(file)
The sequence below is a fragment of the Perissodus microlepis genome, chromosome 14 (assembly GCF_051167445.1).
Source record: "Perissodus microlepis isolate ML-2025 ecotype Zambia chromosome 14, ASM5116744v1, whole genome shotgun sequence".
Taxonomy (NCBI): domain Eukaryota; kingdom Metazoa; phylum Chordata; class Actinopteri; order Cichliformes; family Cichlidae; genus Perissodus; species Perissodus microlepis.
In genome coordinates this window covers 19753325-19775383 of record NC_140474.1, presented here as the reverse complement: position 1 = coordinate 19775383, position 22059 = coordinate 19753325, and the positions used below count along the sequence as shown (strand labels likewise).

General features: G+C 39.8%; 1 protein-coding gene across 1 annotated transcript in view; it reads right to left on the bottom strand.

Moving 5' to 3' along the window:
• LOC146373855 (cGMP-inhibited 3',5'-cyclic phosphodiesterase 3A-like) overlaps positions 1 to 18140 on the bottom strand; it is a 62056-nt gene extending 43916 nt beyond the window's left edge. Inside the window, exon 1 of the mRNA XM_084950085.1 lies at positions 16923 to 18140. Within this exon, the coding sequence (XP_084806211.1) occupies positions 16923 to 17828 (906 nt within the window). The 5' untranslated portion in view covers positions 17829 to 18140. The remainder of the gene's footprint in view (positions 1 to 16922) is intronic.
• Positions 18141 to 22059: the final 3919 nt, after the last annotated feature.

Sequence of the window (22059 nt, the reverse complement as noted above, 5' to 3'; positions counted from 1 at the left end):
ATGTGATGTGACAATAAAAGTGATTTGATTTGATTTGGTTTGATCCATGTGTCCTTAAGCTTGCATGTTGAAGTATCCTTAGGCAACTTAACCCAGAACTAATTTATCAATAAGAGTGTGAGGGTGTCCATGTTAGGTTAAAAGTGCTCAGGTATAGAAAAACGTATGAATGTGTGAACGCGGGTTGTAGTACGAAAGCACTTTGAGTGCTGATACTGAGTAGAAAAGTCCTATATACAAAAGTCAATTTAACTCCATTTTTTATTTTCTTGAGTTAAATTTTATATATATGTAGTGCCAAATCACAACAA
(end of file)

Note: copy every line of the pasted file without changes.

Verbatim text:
The sequence below is a fragment of the Perissodus microlepis genome, chromosome 14 (assembly GCF_051167445.1).
Source record: "Perissodus microlepis isolate ML-2025 ecotype Zambia chromosome 14, ASM5116744v1, whole genome shotgun sequence".
Taxonomy (NCBI): domain Eukaryota; kingdom Metazoa; phylum Chordata; class Actinopteri; order Cichliformes; family Cichlidae; genus Perissodus; species Perissodus microlepis.
In genome coordinates this window covers 19753325-19775383 of record NC_140474.1, presented here as the reverse complement: position 1 = coordinate 19775383, position 22059 = coordinate 19753325, and the positions used below count along the sequence as shown (strand labels likewise).

General features: G+C 39.8%; 1 protein-coding gene across 1 annotated transcript in view; it reads right to left on the bottom strand.

Moving 5' to 3' along the window:
• LOC146373855 (cGMP-inhibited 3',5'-cyclic phosphodiesterase 3A-like) overlaps positions 1 to 18140 on the bottom strand; it is a 62056-nt gene extending 43916 nt beyond the window's left edge. Inside the window, exon 1 of the mRNA XM_084950085.1 lies at positions 16923 to 18140. Within this exon, the coding sequence (XP_084806211.1) occupies positions 16923 to 17828 (906 nt within the window). The 5' untranslated portion in view covers positions 17829 to 18140. The remainder of the gene's footprint in view (positions 1 to 16922) is intronic.
• Positions 18141 to 22059: the final 3919 nt, after the last annotated feature.

Sequence of the window (22059 nt, the reverse complement as noted above, 5' to 3'; positions counted from 1 at the left end):
ATGTGATGTGACAATAAAAGTGATTTGATTTGATTTGGTTTGATCCATGTGTCCTTAAGCTTGCATGTTGAAGTATCCTTAGGCAACTTAACCCAGAACTAATTTATCAATAAGAGTGTGAGGGTGTCCATGTTAGGTTAAAAGTGCTCAGGTATAGAAAAACGTATGAATGTGTGAACGCGGGTTGTAGTACGAAAGCACTTTGAGTGCTGATACTGAGTAGAAAAGTCCTATATACAAAAGTCAATTTAACTCCATTTTTTATTTTCTTGAGTTAAATTTTATATATATGTAGTGCCAAATCACAACAA